Preventing Food Poisoning

Preventing Food Poisoning

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Let’s begin with a simple question that is so common.

Question: I understand that … when the food is cooked, all the bacteria are killed … Hence, do I need to even worry about my cooked food?

Answer: As a matter of fact, the possibility of bacterial growth actually increases after cooking, with the drop in temperature wherein you invite the bacteria to thrive.

So, food poisoning is actually a big deal? Yes it is, for even in the U.S., about one in six persons gets sick from food poisoning each year.

Let’s examine some of our common habits.

  • Don’t we taste food to check if it is still okay, safe?
  • Don’t we smell food to see if it is good?
  • We are still not clear about washing our hands?

Let us not go into what our governments and food agencies do to prevent illness or contamination. We, at our places, must attempt to control any food-borne outbreak.

Realise that there are so many steps involved before our food reaches the dinning tables, from the farm or fishery. Thus, contamination can occur anywhere – during production, processing, distribution, or preparation.

Aren’t we aware that many a times our fields are sprayed with any water … even contaminated … and thus fruits and vegetables can be contaminated even before harvest!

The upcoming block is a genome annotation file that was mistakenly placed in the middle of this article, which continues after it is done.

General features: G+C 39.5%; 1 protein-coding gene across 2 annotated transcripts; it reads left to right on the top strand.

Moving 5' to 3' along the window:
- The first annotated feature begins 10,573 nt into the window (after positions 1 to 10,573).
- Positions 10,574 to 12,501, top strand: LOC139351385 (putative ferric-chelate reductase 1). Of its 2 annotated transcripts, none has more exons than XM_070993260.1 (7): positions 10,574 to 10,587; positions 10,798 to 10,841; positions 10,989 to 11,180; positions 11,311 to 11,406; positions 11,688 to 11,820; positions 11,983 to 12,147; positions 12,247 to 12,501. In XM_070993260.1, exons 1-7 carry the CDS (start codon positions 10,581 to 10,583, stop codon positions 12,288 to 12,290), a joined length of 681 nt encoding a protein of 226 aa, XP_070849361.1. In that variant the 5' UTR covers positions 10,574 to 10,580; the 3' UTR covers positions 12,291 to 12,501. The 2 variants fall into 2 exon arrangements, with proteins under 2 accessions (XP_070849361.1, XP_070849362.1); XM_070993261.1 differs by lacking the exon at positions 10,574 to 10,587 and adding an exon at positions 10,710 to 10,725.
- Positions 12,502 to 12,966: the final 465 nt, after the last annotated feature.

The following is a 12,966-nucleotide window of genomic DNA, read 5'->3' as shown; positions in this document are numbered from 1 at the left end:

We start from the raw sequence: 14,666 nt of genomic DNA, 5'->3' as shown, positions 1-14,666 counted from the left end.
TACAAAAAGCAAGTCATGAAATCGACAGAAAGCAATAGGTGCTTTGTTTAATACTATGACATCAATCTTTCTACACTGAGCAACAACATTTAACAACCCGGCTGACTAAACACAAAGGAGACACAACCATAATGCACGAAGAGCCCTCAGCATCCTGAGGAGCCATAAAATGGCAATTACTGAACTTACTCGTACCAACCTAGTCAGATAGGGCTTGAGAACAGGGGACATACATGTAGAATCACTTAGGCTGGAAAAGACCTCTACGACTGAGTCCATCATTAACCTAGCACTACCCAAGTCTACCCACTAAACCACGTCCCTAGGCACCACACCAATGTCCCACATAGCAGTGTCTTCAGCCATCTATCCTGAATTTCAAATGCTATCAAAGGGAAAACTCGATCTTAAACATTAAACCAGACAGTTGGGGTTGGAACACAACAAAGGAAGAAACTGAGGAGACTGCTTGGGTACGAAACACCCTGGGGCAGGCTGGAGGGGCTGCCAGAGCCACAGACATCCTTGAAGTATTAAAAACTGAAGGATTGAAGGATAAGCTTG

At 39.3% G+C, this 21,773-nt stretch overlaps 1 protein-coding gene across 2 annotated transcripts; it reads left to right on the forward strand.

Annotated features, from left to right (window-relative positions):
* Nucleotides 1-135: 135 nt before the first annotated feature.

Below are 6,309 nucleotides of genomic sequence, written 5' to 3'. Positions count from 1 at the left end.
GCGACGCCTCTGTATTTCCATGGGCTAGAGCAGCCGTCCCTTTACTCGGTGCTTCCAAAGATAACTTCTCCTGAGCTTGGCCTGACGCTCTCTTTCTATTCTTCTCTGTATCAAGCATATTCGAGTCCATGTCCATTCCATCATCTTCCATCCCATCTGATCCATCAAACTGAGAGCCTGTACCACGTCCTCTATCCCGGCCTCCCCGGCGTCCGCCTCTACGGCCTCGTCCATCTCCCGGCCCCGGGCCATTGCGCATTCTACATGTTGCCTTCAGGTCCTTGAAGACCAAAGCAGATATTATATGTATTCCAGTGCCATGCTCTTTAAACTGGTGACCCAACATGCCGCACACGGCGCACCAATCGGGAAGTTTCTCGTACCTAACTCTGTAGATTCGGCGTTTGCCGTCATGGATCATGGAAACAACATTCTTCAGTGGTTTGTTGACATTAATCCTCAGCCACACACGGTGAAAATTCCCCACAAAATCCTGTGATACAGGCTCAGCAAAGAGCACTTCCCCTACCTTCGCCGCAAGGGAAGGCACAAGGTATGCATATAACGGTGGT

Don’t we use just any kind of ice to wash, pack, or chill fruits or vegetables? Contamination can spread then and there.

Don’t we use a knife to cut raw meat or egg and then use the same knife without washing it to slice vegetables? The vegetables can be contaminated right there.

This problem is serious, serious than you may realise. Food poisoning sends thousands of us to the hospital each year. Should it be mentioned that it can also have long-term health problems? Yes.

Be alarmed. Some types of food poisoning can also lead to kidney failure, chronic arthritis, brain and nerve damage, and even death.

Must you understand that food poisoning (also known as food-borne illness or food-borne disease) is an illness that results from eating contaminated food.

Harmful bacteria are the most common cause of food poisoning, but other causes include viruses, parasites, toxins and contaminants.

Then… certain groups of people are more susceptible to food-borne illness. They include –

  • Pregnant women
  • Older adults
  • Persons with chronic illnesses

Follow four basic steps to prevent food poisoning

  1. Clean – Wash hands and surfaces often (for 20 seconds with soap and running water)
  2. Separate – Keep meat, poultry, seafood, and eggs separate from all other foods
  3. Temperature – Cook to the right temperature
  4. Storage – Refrigerate perishable foods promptly

We understand that you’re washing your fruits and veggies — even when you are going to peel them off. We also believe you will do your best to serve your families food that’s safe and healthy.